Solitude, by Robert Kull

solitudeBob Kull spent a year living entirely alone on a remote island off the coast of South America.  As someone who had spent extended periods of time in wilderness solitude before, Kull was interested in exploring the mental, physical, emotional and spiritual effects of spending a full year in complete wilderness solitude.

One of the first things that struck me about his story is how much hard work (and how much technology) it took to experience this.  In one way, Kull’s life during that year was a very simple life, but in other ways it was quite a complicated one as Kull had to build a cabin, cut firewood, bring in huge food supplies, run a laptop computer and satellite phone for his monthly email to friends and family to let them know he was alive.  Solitude, particularly in the wilderness, certainly doesn’t always equal simplicity; in fact, a lot of his time and mental energy seemed to be taken up with doing and planning the tasks needed to survive.

The rest of the time was occupied with his own thoughts, and the relentless self-analysis does get tiresome at times — but, I think, it should. The book captures quite effectively the claustrophic feeling of one man alone with only nature and his own mind for a year, and the emotional highs and lows of that experience.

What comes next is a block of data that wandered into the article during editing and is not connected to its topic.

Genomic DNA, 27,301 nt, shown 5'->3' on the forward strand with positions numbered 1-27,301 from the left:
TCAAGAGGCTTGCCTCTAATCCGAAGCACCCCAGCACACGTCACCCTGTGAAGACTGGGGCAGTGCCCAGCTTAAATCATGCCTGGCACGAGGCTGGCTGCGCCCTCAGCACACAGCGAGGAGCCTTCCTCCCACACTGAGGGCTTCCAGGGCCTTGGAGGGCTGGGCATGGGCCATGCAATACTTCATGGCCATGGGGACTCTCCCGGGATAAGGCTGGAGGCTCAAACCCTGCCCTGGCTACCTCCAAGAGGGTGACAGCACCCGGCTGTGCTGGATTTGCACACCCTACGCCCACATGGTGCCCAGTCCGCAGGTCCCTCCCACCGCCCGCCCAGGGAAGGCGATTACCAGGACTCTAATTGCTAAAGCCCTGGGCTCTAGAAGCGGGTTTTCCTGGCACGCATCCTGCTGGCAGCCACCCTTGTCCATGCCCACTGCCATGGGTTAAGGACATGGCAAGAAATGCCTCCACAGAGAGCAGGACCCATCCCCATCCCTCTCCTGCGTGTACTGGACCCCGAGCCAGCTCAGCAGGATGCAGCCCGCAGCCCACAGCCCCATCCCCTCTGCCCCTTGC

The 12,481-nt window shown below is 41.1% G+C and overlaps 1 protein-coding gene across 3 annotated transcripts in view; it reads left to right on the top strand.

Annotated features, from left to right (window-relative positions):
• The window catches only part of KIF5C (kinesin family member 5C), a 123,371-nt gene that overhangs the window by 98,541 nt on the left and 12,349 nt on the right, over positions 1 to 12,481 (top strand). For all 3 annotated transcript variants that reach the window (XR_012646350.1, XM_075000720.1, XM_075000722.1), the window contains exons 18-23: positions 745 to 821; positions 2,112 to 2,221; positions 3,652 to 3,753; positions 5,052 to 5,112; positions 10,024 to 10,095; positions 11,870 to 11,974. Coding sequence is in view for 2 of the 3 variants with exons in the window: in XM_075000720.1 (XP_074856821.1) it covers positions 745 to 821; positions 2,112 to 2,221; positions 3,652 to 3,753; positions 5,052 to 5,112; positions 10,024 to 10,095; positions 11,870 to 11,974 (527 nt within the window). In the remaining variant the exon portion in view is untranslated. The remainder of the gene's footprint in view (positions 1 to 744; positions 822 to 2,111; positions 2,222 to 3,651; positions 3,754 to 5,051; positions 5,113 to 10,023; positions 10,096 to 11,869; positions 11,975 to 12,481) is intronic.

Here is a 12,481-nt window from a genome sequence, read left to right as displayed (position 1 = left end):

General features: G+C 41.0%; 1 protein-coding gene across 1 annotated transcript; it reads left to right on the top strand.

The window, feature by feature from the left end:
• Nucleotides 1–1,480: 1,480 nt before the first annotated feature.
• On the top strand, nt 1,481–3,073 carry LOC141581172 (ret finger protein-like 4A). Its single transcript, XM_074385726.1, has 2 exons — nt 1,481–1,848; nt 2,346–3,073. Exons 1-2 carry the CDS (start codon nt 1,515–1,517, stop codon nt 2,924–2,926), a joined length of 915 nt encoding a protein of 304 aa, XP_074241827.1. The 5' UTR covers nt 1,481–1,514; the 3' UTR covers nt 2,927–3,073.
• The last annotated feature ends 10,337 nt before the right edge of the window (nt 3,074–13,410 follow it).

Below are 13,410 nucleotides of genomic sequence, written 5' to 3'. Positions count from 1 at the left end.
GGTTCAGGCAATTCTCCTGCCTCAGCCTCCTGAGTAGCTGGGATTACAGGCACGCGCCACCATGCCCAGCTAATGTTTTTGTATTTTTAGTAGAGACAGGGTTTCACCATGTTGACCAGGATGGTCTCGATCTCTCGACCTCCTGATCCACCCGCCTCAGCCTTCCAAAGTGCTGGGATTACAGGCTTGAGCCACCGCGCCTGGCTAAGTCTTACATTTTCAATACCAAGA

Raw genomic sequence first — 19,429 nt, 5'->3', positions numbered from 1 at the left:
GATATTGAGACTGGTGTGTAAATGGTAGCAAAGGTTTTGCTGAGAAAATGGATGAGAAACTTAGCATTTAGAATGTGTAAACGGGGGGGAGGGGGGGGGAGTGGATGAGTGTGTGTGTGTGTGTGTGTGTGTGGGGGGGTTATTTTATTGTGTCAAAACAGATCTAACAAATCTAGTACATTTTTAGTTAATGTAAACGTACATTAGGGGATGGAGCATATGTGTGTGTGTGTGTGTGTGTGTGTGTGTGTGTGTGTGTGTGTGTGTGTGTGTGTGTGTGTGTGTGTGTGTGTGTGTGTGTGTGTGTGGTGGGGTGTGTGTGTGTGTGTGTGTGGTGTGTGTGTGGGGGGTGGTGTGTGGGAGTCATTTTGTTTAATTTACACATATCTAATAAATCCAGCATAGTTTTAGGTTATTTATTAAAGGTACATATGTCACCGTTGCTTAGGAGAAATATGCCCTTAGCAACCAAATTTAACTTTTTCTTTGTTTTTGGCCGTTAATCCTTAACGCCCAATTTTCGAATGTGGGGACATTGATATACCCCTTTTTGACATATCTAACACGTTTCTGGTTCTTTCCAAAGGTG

In the end, Kull, whose spiritual ideas seem most influenced by Buddhist thought, is left with a fairly simple “Be here now” message.  Nothing, even a gruelling year completely isolated in the wilderness, is going to give you a stunning moment of enlightenment that will change your life completely.  All you can — in the wilderness or at home — is be present where you are, be attentive to what’s actually around you.  Kull’s descriptions of trying to do just that on his island and beautiful and lyrical.  This book was a slow read — almost the exact antithesis of the last book I reviewed, which I tore through in a few hours.  I dipped into Solitude off and on for a few weeks; while I certainly could put it down, I always picked it up again.  An intriguing and thought-provoking experiment.


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Filed under Canadian author, Nonfiction -- memoir

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